Toyota has agreed to pay the course fees for any of the 2500 workers interested in upgrading their qualifications before the closure of its Melbourne factory in 2017.
According to The Australian, the Japanese car manufacturer will set up dedicated centres at the Altona plant and its Port Melbourne corporate headquarters to offer outgoing workers career and financial advice, and help them secure a new job.
“We understand that the next few years may be difficult for many of our people as they consider their options beyond 2017,” said Dave Buttner, President of Toyota Australia.
Workers who are not interested in taking vocational or university courses sponsored by Toyota will also have the opportunity to take government-funded Technical and Further Education (TAFE) courses.
The anticipated departure of the three auto giants operating on Australian soil — Toyota, Holden and Ford — is expected to result in a mass closure of many suppliers to the automotive supply chain and create a great glut of unemployed workers.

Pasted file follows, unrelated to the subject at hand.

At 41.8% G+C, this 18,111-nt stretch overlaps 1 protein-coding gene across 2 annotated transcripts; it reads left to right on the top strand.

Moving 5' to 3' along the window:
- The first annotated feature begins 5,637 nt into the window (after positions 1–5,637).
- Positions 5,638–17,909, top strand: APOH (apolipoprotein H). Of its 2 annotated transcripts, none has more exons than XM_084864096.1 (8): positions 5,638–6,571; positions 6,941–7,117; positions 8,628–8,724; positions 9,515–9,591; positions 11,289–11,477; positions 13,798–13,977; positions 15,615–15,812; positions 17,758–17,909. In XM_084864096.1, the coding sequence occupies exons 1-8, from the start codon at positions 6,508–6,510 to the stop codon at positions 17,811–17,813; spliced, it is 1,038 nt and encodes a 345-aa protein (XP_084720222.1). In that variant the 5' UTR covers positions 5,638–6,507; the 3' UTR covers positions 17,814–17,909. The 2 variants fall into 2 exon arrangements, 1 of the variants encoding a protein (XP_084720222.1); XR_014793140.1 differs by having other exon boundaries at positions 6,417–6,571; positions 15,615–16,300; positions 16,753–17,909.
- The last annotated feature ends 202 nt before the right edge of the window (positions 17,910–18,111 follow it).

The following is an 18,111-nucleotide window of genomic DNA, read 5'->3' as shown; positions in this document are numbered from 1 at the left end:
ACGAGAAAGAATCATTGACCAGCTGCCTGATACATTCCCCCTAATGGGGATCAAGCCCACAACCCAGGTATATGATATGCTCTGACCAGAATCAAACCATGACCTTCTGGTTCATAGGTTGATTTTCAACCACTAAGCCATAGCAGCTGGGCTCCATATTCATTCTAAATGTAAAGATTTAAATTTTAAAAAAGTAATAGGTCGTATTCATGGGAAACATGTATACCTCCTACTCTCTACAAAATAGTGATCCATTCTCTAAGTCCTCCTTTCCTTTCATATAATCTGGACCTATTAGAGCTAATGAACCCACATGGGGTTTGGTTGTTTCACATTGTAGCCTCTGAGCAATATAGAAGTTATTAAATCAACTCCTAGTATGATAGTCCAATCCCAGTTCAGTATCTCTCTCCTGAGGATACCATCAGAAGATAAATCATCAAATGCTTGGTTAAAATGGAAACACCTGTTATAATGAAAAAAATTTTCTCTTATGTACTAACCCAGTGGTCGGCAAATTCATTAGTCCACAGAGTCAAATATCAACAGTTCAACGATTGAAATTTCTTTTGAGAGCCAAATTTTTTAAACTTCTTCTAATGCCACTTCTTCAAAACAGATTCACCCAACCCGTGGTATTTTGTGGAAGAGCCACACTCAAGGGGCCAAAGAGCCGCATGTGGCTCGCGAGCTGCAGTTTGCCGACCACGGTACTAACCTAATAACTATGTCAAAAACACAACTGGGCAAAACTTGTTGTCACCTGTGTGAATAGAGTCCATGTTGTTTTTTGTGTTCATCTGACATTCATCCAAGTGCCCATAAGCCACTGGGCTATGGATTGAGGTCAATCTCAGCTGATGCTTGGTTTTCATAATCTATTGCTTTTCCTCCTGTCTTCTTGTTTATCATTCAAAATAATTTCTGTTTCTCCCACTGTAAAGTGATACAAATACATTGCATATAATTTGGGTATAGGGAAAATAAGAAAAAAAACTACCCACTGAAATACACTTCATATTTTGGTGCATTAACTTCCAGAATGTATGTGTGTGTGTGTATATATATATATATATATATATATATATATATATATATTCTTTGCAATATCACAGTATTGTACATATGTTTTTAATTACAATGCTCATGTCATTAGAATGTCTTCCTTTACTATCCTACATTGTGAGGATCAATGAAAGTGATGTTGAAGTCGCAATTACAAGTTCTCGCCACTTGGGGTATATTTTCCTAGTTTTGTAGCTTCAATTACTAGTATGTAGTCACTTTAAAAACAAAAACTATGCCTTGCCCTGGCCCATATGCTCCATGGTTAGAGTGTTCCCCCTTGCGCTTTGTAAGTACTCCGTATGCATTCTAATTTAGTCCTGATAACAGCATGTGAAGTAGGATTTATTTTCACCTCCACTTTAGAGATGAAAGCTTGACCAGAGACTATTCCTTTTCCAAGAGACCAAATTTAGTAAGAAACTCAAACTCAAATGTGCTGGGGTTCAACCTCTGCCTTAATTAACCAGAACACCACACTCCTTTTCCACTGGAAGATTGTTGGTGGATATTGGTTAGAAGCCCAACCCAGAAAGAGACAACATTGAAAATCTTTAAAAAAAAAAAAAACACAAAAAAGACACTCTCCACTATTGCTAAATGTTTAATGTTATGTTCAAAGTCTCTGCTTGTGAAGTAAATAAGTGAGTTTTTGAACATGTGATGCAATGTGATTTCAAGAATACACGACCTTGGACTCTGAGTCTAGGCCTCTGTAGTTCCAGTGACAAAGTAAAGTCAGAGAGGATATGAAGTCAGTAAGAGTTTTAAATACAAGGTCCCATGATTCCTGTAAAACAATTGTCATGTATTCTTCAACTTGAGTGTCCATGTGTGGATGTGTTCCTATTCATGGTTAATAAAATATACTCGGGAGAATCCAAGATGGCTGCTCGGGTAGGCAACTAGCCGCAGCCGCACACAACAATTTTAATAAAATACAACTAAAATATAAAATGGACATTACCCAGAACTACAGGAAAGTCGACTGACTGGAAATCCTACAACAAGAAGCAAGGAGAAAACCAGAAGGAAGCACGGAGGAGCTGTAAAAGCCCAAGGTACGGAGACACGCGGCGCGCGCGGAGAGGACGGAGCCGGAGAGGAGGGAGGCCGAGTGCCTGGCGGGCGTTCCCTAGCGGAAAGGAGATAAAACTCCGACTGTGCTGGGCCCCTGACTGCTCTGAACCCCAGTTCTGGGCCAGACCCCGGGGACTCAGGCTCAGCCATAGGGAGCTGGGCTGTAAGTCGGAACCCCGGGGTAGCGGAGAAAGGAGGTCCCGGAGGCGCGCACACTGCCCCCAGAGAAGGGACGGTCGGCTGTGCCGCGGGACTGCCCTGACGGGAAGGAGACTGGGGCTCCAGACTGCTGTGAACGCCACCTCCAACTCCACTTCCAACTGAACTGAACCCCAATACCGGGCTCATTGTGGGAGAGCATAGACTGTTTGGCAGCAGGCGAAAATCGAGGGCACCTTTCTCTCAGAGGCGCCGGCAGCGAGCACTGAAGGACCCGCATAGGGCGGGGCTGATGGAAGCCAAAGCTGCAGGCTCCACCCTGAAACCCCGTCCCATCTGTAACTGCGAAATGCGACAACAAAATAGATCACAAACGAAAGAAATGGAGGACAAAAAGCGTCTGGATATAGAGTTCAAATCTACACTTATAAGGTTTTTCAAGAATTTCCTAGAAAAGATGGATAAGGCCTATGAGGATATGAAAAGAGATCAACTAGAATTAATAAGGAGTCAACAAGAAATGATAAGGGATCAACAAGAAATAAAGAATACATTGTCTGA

Federal secretary of the Australian Manufacturing Workers Union (AMWU) said the union is working closely with the three carmakers to come up with ways to cushion the blow from their impending departure, and praised Ford for the way the company consulted in deploying $5 million from Auto Skills Australia to help with the retraining process.
Meanwhile, Holden spokesman George Svigos said the company has committed $15 million to a Federal Government Fund to support careers guidance, skills recognition and retraining of its staff.
“We will support each employee as an individual. This will involve high-quality careers guidance, so our employees can gain an understanding of where future opportunities may be and how best to transfer their skills,” he said.